3,000-year-old grave shows ancient people used fire during burial

By Yoon Min-sik
  • Published : May 23, 2017 - 16:23
  • Updated : May 23, 2017 - 16:23
South Korean researchers have found remnants of an ancient cave formed around 10th century BC, which suggest Bronze Age people conducted a ritual with fire before burying their dead.

Scientists from Yonsei University Museum uncovered a burial site in an ancient cave in Jeongseon-gun, Gangwon Province, where they found bones of at least four people along with relics.

The excavation was conducted under the authority of the Cultural Heritage Administration.

Human bones recovered at a Bronze Age burial site in Jeongseon-gun, Gangwon Province are seen in this photo. (Yonhap)

Carbon dating showed that the layer of ash the bones were found in had been created around eighth to 12th century BC, which indicates that the human remains were from the Bronze Age. The ash layer below had a mixture of relics from both the Bronze Age and Neolithic era.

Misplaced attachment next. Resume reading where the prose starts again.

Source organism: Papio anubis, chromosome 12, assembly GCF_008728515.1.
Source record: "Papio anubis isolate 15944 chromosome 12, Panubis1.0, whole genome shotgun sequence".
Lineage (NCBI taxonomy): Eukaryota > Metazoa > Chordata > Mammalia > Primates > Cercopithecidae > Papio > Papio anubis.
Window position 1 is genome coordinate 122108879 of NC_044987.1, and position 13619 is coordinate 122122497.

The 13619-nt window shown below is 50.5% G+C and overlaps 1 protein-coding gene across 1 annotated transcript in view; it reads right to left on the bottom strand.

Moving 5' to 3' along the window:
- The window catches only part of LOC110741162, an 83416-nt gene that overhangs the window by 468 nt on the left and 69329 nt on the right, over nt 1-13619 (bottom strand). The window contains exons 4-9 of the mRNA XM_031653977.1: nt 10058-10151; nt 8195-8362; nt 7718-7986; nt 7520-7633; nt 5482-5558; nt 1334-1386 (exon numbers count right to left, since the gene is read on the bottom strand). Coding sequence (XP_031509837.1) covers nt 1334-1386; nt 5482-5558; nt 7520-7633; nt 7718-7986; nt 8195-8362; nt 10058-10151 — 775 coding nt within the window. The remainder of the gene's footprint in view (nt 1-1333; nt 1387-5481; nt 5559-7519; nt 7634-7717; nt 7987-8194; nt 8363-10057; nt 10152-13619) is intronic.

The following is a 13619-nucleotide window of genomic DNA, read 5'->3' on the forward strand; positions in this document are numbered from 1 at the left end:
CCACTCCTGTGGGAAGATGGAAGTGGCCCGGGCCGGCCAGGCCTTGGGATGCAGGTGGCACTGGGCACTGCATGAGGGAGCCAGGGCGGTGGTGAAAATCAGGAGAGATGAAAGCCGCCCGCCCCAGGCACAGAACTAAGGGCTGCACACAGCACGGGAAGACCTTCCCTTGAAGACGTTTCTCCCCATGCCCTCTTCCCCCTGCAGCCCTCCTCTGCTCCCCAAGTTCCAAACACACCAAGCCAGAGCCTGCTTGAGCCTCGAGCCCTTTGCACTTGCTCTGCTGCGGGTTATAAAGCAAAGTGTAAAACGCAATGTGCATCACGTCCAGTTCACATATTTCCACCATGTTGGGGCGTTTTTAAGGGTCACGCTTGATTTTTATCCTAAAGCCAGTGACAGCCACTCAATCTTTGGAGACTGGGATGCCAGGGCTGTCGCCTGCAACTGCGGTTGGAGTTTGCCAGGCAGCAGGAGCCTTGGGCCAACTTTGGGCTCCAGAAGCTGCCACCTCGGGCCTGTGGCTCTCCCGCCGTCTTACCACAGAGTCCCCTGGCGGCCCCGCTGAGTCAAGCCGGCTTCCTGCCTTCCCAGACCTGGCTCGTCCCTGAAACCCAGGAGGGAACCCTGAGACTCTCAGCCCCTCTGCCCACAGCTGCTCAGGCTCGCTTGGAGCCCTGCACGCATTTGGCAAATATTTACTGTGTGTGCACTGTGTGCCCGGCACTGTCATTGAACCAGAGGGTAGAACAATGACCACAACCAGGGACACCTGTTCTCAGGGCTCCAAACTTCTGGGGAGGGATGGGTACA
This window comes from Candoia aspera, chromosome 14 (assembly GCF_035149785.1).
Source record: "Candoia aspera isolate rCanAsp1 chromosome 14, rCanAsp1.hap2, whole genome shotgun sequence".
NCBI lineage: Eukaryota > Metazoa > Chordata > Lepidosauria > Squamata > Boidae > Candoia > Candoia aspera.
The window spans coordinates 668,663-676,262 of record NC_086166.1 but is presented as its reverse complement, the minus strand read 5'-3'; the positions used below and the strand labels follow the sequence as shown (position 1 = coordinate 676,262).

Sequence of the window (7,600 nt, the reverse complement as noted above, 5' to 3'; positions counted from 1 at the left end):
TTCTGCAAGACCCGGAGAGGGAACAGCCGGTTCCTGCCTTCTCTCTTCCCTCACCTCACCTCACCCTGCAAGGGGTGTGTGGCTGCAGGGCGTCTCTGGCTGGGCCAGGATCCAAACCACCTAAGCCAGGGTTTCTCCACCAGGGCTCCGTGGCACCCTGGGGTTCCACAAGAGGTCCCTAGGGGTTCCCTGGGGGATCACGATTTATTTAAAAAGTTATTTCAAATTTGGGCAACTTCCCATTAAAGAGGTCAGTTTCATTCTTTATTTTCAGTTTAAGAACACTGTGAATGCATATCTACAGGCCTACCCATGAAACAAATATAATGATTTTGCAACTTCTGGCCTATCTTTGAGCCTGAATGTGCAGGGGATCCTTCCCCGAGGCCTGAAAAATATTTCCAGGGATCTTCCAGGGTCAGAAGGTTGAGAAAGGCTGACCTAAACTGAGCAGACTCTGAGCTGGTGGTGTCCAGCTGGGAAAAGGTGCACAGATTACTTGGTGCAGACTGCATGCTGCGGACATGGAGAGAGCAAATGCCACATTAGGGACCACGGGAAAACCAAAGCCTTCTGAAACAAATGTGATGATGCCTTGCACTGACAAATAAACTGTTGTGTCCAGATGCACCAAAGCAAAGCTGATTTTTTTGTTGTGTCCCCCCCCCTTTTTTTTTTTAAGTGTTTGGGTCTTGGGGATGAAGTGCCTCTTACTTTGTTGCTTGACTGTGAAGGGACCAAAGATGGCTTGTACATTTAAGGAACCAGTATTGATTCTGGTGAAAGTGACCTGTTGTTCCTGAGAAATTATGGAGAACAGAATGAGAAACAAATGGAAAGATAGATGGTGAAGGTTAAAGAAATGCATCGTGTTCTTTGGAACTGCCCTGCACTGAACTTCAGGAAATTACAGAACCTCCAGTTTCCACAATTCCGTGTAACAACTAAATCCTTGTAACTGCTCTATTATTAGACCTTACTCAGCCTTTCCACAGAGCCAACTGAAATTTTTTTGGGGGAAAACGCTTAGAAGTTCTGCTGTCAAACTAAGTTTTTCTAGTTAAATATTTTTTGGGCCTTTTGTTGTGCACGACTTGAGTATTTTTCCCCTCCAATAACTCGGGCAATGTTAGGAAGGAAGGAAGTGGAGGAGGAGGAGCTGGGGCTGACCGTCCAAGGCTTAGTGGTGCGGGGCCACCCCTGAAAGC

The museum’s Director Han Chang-gyun explained that the thick layer of ash suggests that ancient people had used fire during their burial rituals.

“This is the first time that evidence of a fire ritual has been found in burial caves of the Bronze Age. It will offer us clues into studies of such rituals,” Han said.

He said that the stone arrowheads found in the cave are similar to a dolmen -- a type of single-chamber megalithic tomb -- found near the cave and they may be related to the burial ritual.

An additional study on the human bones will take place to determine the deceased’s sex, age, and relationship with one another. Yonsei University Museum is slated to resume its dig next month.

By Yoon Min-sik